9. The outsider art field as such was originally a product of the modernist obsession with “the other.” Untrained artists were plucked from obscurity and heralded by the modernist mainstream because those artists confirmed the mainstream’s aesthetic agenda, thereby anointing that agenda with the aura of the outsiders’ ostensible “purity.” At the same time, because untrained artists weren’t allowed to participate in the mainstream art-world dialogue, their position remained subordinate and inferior. Trained artists poached from their work, but outsiders were never admitted as full equals to the modernist canon.

Today we live in a postmodern era. Globalization and multiculturalism have introduced a multitude of equally valid cultural strands into the formerly Eurocentric realm of “high” art. Within this context, outsider art can potentially take its place as an equal at the cultural table. It can be studied on its own terms—that is to say, in terms of the idiosyncratic motives, methods and contexts that characterize each individual artist. But as this happens, the field as it was formerly constituted is pulled apart in two ways: The artists become further differentiated, and therefore less easily massed in a common category. At the same time, the boundaries that once separated the untrained artist from the mainstream become increasingly irrelevant. This poses a major conundrum: for if the boundaries between “our” artists and the mainstream truly disappear, might not the so-called “field” disappear as well? Could we be destroyed by our own success?

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Galerie St. Etienne

The Galerie St. Etienne is the oldest gallery in the United States specializing in Expressionism and Self-Taught Art. Its predecessor, the Neue Galerie, was founded in Vienna in 1923 by the late Otto Kallir and was a principal exponent of German and Austrian modernism during the period between the two world wars. Having opened with the first posthumous Egon Schiele retrospective, the Neue Galerie was also the exclusive Austrian representative of such major artists as Alfred Kubin and Oskar Kokoschka. In 1930, Kallir rescued from oblivion the legacy of Richard Gerstl, today ranked with Schiele and Kokoschka as one of Austria’s major Expressionists. Also in 1930, Kallir published the first catalogue raisonné of Schiele’s paintings. Kallir functioned as a publisher of limited edition prints, working with such artists as Max Beckmann, Johannes Itten, Oskar Kokoschka and Alfred Kubin–all of whom he knew well. In addition, Kallir, like many early pioneers of modernism, was extremely interested in the work of untrained artists. He would greatly expand upon this interest after the 1938 Nazi invasion forced him to flee Austria.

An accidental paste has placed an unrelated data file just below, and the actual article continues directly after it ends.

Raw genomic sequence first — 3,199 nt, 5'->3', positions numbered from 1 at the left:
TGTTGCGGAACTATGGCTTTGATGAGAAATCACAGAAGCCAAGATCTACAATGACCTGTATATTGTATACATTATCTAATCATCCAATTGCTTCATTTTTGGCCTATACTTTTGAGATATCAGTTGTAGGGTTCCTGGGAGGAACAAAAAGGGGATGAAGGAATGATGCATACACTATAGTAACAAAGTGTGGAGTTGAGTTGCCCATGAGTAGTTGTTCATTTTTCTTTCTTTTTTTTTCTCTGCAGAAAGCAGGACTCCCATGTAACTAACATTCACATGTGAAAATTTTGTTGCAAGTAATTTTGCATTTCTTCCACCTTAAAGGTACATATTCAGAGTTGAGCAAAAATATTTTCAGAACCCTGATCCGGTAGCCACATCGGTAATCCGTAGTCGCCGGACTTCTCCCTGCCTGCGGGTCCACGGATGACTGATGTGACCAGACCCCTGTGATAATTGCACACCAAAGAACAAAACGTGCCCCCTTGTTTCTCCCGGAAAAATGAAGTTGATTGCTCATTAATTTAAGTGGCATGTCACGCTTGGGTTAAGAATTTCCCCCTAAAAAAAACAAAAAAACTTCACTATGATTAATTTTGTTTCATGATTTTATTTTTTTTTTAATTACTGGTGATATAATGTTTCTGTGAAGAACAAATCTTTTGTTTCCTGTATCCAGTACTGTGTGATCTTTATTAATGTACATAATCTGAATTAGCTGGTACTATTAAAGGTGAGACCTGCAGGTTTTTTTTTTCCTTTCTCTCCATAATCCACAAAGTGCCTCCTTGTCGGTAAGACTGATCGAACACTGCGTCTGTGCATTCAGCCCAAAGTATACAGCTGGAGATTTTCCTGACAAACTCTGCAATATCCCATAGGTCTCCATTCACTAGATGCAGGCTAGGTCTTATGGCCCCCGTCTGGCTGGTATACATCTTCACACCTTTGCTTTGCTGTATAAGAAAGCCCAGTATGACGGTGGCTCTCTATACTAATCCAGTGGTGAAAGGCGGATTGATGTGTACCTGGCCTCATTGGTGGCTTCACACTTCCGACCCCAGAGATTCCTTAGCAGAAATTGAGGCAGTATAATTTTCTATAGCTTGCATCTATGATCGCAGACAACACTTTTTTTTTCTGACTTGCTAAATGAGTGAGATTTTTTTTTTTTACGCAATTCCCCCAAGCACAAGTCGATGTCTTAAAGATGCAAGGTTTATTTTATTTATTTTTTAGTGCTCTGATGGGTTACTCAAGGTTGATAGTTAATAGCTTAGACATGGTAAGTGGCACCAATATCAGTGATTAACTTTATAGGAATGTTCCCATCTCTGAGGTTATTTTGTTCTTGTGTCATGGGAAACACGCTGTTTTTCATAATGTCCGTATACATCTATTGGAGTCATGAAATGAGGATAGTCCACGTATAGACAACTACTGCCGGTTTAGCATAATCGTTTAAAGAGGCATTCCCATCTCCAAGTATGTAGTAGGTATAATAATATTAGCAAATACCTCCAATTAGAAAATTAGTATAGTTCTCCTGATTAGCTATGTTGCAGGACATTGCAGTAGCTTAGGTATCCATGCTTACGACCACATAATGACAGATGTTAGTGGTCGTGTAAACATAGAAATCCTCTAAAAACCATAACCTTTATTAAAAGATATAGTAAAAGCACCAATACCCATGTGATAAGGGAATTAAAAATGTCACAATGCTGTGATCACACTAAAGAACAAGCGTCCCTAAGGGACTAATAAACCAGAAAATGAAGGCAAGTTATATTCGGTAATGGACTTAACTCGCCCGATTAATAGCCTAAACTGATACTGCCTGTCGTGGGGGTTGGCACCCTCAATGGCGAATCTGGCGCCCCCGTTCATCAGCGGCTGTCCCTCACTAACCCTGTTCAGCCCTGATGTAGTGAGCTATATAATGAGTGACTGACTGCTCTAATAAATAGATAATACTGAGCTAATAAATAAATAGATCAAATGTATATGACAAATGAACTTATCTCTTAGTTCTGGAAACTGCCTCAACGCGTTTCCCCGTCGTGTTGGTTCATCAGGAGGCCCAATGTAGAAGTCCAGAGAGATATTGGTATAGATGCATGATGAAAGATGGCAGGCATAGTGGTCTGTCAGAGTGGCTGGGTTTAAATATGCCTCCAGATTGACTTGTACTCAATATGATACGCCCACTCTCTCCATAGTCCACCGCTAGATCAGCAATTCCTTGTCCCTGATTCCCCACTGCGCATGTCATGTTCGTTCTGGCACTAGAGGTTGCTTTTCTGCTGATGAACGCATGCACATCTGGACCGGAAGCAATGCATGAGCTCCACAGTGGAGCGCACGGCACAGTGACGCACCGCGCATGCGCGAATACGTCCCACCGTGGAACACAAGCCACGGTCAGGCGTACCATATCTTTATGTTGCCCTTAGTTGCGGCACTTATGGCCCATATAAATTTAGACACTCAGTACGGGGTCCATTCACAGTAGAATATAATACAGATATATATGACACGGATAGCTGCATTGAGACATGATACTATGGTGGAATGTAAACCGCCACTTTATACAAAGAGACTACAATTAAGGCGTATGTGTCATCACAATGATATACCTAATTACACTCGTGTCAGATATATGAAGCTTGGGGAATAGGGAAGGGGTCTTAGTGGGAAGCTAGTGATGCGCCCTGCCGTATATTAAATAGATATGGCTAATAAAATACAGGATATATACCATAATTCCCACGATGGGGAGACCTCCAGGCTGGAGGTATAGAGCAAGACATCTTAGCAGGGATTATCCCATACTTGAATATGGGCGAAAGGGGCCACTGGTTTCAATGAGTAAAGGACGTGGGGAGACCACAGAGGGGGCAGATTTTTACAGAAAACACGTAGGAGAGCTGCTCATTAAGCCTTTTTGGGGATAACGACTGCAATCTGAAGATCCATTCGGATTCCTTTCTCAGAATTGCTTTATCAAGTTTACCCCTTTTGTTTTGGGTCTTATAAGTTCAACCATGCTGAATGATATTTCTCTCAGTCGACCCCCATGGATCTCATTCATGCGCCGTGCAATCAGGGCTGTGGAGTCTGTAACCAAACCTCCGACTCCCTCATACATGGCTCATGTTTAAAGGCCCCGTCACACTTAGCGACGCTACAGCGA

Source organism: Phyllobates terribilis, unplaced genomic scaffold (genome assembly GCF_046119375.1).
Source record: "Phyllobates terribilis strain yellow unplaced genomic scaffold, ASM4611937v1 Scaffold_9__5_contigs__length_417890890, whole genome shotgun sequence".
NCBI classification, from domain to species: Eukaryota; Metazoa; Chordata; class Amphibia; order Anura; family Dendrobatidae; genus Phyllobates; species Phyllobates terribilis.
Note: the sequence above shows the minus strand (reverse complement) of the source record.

After emigrating to the United States in 1939 and looking for art that reflected his enthusiasm for his newly adopted homeland, Otto Kallir became interested in American folk art. In 1940, the Galerie St. Etienne gave Anna Mary Robertson (“Grandma”) Moses her first one-woman exhibition. We went on to become her exclusive representative, and Moses became one of the most famous and popular American artists of the immediate postwar era. More recently, the Galerie St. Etienne has expanded its interest in self-taught art to include Art Brut and “Outsider” material. In addition to the estate of Grandma Moses, we have worked with the estates of Henry Darger and John Kane; we also represent Ilija Bosilj, Michel Nedjar, and the Artists of Gugging.

Oswald Tschirtner

Oswald Tschirtner is among the artists associated with the Gugging group. “Gugging” is the abbreviated way of referring to the Haus der Künstler (House of Artists) established in 1981 by the psychiatrist Leo Navratil at the Lower Austrian Psychiatric Hospital in the hamlet of Gugging, outside Vienna. Many years earlier, Navratil had noticed that the art produced by certain of his patients far transcended the qualitative parameters of traditional art therapy. These artists, selected by Navratil with advice from local museum officials and artists (including the well-known painter Arnulf Rainer), began to publicly exhibit in the 1970s.

Oswald Tschirtner was raised by an aunt and uncle in Vienna and attended seminary from a young age. He intended to become a priest, but was drafted into the German army in 1937, at the age of 16. Tschirtner fought at Stalingrad and subsequently spent time in a prison camp in southern France. After the war, he was stricken by periods of religious fervor and violent episodes, and he was sent to a psychiatric institute in 1947. In 1957, he was sent to the Psychiatric Hospital at Gugging, where he began to draw. Tschirtner’s clean, characteristically ascetic line attracted Dr. Navratil’s attention, and he became one of the first artists chosen to take up residence at Haus der Künstler (Gugging). Encouraged to explore the formal quality of line, Tschirtner produced a body of elegant works that have been exhibited at the Sao Paulo Biennale, the Hayward Gallery, London, Parsons School of Design, New York, and at numerous other venues in Europe and the United States.

Text taken from Galerie St. Etienne.

The Art of Adolf Wölfli